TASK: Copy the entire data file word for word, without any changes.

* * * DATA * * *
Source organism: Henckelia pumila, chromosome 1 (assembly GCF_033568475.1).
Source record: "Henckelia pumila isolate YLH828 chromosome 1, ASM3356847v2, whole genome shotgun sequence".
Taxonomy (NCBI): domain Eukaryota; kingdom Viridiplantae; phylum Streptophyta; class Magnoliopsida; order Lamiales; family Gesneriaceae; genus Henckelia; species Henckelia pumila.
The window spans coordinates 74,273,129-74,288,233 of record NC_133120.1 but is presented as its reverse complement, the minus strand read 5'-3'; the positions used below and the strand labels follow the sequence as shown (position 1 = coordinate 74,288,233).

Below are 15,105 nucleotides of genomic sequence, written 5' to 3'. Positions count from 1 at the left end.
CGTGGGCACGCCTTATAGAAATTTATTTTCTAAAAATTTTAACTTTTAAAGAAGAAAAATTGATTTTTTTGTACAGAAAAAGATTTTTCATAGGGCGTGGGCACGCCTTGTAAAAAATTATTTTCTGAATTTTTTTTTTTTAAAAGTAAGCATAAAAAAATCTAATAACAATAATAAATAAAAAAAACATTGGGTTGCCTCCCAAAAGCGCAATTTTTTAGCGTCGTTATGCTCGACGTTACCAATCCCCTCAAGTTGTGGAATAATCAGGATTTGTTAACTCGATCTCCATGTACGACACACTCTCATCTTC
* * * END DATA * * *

Source organism: Henckelia pumila, chromosome 1 (assembly GCF_033568475.1).
Source record: "Henckelia pumila isolate YLH828 chromosome 1, ASM3356847v2, whole genome shotgun sequence".
Taxonomy (NCBI): domain Eukaryota; kingdom Viridiplantae; phylum Streptophyta; class Magnoliopsida; order Lamiales; family Gesneriaceae; genus Henckelia; species Henckelia pumila.
The window spans coordinates 74,273,129-74,288,233 of record NC_133120.1 but is presented as its reverse complement, the minus strand read 5'-3'; the positions used below and the strand labels follow the sequence as shown (position 1 = coordinate 74,288,233).

Below are 15,105 nucleotides of genomic sequence, written 5' to 3'. Positions count from 1 at the left end.
CGTGGGCACGCCTTATAGAAATTTATTTTCTAAAAATTTTAACTTTTAAAGAAGAAAAATTGATTTTTTTGTACAGAAAAAGATTTTTCATAGGGCGTGGGCACGCCTTGTAAAAAATTATTTTCTGAATTTTTTTTTTTTAAAAGTAAGCATAAAAAAATCTAATAACAATAATAAATAAAAAAAACATTGGGTTGCCTCCCAAAAGCGCAATTTTTTAGCGTCGTTATGCTCGACGTTACCAATCCCCTCAAGTTGTGGAATAATCAGGATTTGTTAACTCGATCTCCATGTACGACACACTCTCATCTTC